Japan’s trade deficit
Trade Deficit in Japan Hits Record
Feb 19, 2012
Japan posted a record trade deficit in January as the yen’s strength and weaker global demand eroded profits at manufacturers and slowed the nation’s recovery from the earthquake and tsunami last year.
The trade gap widened to 1.48 trillion yen ($19 billion) and shipments dropped 9.3% compared with a year earlier, as energy imports surged, the Ministry of Finance reported on Monday in Tokyo.
Shipments to China, Japan’s largest market, fell 20 percent from a year earlier, the biggest decline since August 2009. Exports to Europe slid 7.7% and shipments to the United States advanced 0.6%.
The earthquake and tsunami led to the idling of nuclear plants and a surge in energy imports. Japan’s liquefied natural gas imports rose 12.2% to a record in 2011 as power utilities increased thermal power generation.
Energy needs accounted for most of the gain in imports in January.
It is a very big deal that Japan is slipping into negative trade territory for the first time in three decades. Last spring I was writing about how the global flow of funds – the massive tide of liquidity sloshing back and forth – involved Japan to a large degree. Japan was the hub of a massive carry trade, was buying huge amounts of US Treasurys and, in general, was a vast emitter of liquidity flows to the world.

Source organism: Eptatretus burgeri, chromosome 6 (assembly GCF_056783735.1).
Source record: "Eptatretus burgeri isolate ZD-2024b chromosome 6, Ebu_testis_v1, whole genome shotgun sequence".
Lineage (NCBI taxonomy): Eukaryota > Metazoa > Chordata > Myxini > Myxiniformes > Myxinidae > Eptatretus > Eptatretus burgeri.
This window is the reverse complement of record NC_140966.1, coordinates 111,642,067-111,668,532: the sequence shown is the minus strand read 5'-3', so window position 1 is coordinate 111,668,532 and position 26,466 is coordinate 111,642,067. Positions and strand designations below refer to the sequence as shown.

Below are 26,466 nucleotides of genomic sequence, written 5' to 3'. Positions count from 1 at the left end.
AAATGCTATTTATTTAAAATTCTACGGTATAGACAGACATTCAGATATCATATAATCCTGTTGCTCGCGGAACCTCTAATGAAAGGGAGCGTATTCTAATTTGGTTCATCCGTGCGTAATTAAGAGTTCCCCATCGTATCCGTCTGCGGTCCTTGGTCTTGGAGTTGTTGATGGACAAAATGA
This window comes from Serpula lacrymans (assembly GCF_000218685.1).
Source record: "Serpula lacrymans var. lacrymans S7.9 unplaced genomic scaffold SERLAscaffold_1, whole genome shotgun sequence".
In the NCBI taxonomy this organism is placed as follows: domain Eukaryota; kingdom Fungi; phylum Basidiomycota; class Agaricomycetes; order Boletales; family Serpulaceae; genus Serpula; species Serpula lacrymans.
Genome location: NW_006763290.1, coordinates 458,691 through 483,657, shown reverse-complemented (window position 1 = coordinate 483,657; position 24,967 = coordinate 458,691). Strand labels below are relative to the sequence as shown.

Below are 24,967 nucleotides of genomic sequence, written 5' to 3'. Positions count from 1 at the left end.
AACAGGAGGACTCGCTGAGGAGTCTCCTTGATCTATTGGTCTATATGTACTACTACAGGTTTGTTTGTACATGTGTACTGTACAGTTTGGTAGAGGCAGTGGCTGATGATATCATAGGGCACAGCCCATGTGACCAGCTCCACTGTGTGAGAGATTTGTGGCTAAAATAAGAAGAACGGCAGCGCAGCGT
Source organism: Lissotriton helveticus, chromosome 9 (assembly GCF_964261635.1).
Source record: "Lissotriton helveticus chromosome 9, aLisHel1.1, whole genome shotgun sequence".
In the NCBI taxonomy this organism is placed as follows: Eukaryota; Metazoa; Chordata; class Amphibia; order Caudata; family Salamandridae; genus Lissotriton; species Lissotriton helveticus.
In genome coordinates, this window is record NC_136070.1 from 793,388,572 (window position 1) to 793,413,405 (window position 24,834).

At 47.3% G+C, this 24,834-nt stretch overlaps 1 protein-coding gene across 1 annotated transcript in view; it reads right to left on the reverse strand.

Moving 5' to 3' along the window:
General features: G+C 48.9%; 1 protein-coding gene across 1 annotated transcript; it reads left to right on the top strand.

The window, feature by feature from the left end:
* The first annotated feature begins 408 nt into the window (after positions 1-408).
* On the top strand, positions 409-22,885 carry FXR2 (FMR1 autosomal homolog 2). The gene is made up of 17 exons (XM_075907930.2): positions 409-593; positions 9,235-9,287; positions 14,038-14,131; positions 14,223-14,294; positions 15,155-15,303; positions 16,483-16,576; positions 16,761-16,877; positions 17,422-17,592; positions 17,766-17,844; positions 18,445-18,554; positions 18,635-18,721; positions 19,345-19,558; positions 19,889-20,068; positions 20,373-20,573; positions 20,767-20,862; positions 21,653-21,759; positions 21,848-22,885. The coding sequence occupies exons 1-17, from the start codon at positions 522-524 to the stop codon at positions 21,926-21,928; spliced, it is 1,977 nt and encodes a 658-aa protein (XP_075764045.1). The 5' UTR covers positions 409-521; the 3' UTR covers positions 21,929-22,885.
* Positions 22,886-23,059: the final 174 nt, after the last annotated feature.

With its reconstruction costs and now with its trade deficit, Japan becomes a net consumer of funds. In other words, the flow of funds reverses. This represents, at the very least, a change to the global liquidity tide charts.
In Part II: Implications of a Collapsing Japan, I lay out the case for how close to the brink of economic crisis Japan truly is, and why the country is likely to stumble faster and further in 2012 than the shaky situation in Europe that is currently grabbing the world's attention.
Make no mistake. A material retrenchment of the Japanese economy will have profound impact across the globe. One notable example: If Japan has to stop buying US Treasuries to direct capital to its domestic needs or – even worse – begins selling Treasuries for the same reason, the Federal Reserve will have to put its printing presses into overdrive to make up the gap.
Click here to access Part II of this report.